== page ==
Charged With Hit and Run? Here's What You Need to Know

A hit and run, also known as leaving the scene of an accident, is when a driver is involved in an accident with a pedestrian, another car, or a fixed object, and leaves the scene without identifying himself or rendering aid to anyone who is hurt. A hit and run charge won't indicate fault, only that the accused fled the scene. If you're arrested for hit and run in North Carolina, you need to talk with an experienced attorney immediately. Penalties for leaving the scene of an accident include fines and jail time and can be classified as either misdemeanors or felonies. In addition to court costs and time behind bars, a driver who leaves the scene of an accident may also have his license suspended. Typically, felony hit and run is charged when a driver leaves the scene of an accident in which someone else has been injured and misdemeanor charges are brought when there is only damage to property.

Hit and Run Charges in North Carolina

The duty to stop statute in North Carolina requires any driver involved in an accident to contact law enforcement and stay at the scene of the accident until they arrive. At the scene, any driver involved is legally obliged to provide assistance to other drivers, passengers, pedestrians and anyone else involved regardless of perceived fault. Whether the accident involves others or only damage to property, the driver in question must provide sufficient information for recourse including their name, contact number and insurance company information. Failure to fulfill any of the criteria of the duty to stop statute could be cause to charge the driver in question with hit and run charges.

Misdemeanor Hit and Run

The punishment for a misdemeanor hit and run conviction in North Carolina is based on a range of factors. If an accident only results in property damage and/or minimal injury to another individual, you will be charged with misdemeanor hit and run charges for leaving the scene of an accident. Most misdemeanor hit and run charges are categorized as a Class 1 misdemeanor, which carries a maximum penalty of 120 days in jail or performing community service or intermediate punishment.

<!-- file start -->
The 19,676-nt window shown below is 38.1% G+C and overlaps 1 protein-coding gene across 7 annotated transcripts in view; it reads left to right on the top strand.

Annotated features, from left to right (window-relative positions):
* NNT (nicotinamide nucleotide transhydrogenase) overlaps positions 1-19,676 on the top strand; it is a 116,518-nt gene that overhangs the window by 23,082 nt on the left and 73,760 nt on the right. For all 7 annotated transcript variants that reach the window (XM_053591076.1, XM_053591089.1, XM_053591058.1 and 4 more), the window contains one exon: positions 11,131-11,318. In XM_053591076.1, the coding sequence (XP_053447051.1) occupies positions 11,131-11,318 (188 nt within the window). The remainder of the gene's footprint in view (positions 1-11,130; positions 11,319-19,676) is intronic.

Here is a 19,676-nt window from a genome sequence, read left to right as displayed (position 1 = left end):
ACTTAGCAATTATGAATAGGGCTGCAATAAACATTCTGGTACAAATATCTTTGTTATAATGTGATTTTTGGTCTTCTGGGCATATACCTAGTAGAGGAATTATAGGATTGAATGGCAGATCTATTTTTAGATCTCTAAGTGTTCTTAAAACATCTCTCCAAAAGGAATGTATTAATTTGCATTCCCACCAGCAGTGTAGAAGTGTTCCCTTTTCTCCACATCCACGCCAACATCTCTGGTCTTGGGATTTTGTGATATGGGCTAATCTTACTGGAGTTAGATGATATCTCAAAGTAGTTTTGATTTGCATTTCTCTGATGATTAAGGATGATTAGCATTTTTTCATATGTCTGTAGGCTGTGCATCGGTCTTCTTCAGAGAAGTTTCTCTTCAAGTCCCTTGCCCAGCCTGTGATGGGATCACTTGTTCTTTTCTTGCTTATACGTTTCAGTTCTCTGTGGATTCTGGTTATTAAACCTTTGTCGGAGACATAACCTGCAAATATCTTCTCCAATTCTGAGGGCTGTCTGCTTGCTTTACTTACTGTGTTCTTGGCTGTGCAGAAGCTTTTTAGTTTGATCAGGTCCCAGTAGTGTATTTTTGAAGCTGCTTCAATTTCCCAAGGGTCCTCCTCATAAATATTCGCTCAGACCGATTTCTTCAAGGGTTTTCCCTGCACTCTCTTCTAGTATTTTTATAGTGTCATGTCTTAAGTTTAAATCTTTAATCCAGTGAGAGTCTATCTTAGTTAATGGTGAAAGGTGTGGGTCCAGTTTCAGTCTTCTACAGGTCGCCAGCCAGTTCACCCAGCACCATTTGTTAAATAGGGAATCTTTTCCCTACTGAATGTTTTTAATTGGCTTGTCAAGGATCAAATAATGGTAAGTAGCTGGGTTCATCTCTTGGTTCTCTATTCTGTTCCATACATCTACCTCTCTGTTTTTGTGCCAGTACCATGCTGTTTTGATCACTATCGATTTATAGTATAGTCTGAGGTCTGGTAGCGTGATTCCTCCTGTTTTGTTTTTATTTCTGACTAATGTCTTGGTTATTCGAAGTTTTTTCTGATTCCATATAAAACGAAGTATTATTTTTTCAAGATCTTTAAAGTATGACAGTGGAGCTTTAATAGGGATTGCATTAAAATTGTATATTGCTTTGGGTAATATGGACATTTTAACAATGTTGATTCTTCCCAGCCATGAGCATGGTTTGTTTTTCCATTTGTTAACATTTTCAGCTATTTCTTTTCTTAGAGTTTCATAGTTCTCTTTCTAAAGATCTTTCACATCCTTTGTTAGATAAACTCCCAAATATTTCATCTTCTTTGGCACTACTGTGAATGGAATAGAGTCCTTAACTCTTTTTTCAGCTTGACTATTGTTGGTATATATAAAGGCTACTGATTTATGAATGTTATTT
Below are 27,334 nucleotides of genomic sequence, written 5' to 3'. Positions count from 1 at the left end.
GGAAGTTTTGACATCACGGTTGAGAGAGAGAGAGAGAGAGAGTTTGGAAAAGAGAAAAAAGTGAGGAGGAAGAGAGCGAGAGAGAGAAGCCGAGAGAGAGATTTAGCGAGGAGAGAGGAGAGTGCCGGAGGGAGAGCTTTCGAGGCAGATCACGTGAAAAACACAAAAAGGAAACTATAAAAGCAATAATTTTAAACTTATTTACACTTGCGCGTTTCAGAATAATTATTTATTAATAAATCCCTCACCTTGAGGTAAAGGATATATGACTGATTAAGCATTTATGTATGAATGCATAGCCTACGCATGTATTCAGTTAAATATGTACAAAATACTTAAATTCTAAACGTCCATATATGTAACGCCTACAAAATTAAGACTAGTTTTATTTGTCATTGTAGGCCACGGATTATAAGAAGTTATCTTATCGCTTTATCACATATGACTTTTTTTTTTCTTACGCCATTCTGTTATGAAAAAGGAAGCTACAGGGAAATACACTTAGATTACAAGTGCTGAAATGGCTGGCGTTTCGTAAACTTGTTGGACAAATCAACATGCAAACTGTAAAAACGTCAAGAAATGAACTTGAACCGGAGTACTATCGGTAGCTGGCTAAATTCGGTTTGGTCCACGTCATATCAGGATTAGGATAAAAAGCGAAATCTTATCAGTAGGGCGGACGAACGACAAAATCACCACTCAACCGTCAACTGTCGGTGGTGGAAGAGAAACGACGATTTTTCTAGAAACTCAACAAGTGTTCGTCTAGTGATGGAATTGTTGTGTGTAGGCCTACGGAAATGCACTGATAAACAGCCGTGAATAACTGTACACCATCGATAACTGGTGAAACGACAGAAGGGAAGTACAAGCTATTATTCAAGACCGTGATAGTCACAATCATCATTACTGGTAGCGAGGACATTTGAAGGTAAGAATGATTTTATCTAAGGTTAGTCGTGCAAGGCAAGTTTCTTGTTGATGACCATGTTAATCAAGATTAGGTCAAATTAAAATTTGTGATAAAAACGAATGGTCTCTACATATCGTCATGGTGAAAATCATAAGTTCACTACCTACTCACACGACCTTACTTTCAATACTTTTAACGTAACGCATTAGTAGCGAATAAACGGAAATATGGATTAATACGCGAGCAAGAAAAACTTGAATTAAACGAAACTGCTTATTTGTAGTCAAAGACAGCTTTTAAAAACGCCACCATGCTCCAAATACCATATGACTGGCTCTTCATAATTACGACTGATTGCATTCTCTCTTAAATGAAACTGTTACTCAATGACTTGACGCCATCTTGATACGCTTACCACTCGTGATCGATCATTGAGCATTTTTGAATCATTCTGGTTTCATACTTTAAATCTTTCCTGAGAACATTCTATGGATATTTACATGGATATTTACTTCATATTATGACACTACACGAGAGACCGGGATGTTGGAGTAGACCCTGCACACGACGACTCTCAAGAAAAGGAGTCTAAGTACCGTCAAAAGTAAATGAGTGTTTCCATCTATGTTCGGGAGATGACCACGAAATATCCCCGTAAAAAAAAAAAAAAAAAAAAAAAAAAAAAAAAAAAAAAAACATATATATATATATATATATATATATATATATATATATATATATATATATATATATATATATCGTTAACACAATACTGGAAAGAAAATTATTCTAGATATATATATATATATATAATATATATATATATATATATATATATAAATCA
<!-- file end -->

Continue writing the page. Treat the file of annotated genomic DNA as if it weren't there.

Felony Hit and Run

If you flee the scene of an accident where you are involved and there are injuries to others, you can be charged with felony hit and run. The penalties these felony charges are significantly more severe. A felony hit and run charge is classified as a Class H Felony, which carries a punishment of up to 25 months in prison. This is a charge that absolutely requires representation from a criminal defense attorney when you go to court. When you go to court, the prosecutor will try to prove the following: ● You know you were involved in an accident that has caused injury or death ● You willingly refused to stay at the scene of the accident ● You failed to remain in your vehicle until an investigation was completed ● You willingly removed your vehicle from the accident scene before an investigation could be completed ● And anything else they can to show that you intentionally left an accident you were involved in, didn't adhere to the duty to stop law and offered no assistance to others. An experienced criminal defense attorney can help you minimize the impact of a hit and run conviction and may be able to have the case dismissed, or the charges reduced. Call The Law Offices of Jason H. Reece in Charlotte at 704-714-8888 or fill out this contact form for a free consultation.